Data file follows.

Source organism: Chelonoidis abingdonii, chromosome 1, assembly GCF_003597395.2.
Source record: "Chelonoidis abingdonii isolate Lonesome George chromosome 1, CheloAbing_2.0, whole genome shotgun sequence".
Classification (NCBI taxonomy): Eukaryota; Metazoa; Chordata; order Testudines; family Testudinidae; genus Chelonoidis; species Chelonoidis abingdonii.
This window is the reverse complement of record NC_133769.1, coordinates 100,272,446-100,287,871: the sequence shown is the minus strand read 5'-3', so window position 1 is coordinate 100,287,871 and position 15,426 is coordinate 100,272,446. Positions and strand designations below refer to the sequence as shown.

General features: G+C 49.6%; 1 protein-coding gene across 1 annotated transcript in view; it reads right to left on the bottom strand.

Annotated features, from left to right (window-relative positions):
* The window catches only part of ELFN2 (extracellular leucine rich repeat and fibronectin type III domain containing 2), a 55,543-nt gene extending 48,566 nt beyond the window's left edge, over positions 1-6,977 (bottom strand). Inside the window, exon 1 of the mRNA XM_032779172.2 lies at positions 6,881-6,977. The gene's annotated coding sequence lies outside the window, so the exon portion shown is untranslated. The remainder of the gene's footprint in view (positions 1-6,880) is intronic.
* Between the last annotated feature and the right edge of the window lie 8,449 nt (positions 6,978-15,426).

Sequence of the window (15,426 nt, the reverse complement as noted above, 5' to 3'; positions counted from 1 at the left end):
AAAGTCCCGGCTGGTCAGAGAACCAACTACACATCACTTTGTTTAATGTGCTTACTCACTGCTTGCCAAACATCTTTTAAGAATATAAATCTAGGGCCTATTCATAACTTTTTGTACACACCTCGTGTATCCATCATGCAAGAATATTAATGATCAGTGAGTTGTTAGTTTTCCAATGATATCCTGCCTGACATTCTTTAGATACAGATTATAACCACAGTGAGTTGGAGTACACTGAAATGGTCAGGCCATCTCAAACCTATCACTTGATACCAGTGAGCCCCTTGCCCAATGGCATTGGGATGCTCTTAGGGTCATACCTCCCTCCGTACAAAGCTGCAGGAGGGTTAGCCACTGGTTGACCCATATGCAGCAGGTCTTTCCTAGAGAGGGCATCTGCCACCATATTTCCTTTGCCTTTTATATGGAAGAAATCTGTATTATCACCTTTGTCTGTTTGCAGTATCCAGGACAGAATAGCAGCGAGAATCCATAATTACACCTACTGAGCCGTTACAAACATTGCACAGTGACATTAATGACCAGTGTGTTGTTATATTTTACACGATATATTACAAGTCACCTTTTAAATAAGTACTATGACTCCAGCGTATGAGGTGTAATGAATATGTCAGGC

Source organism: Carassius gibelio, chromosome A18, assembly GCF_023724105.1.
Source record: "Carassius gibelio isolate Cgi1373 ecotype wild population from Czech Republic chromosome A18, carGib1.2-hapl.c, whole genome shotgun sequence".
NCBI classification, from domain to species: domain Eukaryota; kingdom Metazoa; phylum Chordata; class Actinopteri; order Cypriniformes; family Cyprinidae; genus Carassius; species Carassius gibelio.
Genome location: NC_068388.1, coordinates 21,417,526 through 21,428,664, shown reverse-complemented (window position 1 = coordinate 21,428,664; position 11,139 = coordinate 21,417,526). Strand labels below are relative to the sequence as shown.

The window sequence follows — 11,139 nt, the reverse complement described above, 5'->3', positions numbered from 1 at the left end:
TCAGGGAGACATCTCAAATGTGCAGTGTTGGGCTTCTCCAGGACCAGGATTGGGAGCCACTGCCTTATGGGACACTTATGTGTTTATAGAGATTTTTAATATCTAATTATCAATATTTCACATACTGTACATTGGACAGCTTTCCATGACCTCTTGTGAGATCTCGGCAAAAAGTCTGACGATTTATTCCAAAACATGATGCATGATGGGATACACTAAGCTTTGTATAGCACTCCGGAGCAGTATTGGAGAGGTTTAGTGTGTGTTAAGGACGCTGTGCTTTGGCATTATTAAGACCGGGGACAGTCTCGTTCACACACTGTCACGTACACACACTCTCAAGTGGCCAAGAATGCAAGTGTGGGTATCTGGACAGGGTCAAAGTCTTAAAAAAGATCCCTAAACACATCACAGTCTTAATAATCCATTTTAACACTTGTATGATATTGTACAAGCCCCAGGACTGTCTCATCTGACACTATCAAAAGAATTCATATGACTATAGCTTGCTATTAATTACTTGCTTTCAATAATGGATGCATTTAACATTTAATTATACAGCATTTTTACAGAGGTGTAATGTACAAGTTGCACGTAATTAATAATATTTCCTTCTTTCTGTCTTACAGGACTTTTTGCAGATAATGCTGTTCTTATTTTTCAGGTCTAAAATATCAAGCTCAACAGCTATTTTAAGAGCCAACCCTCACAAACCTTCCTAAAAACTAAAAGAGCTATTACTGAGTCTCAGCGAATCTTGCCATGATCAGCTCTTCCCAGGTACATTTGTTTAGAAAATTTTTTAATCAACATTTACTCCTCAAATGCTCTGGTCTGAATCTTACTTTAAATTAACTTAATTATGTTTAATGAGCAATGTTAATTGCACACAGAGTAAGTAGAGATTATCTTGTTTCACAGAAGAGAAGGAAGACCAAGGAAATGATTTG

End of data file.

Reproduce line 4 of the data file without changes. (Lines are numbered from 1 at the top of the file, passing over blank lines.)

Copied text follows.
This window is the reverse complement of record NC_133769.1, coordinates 100,272,446-100,287,871: the sequence shown is the minus strand read 5'-3', so window position 1 is coordinate 100,287,871 and position 15,426 is coordinate 100,272,446. Positions and strand designations below refer to the sequence as shown.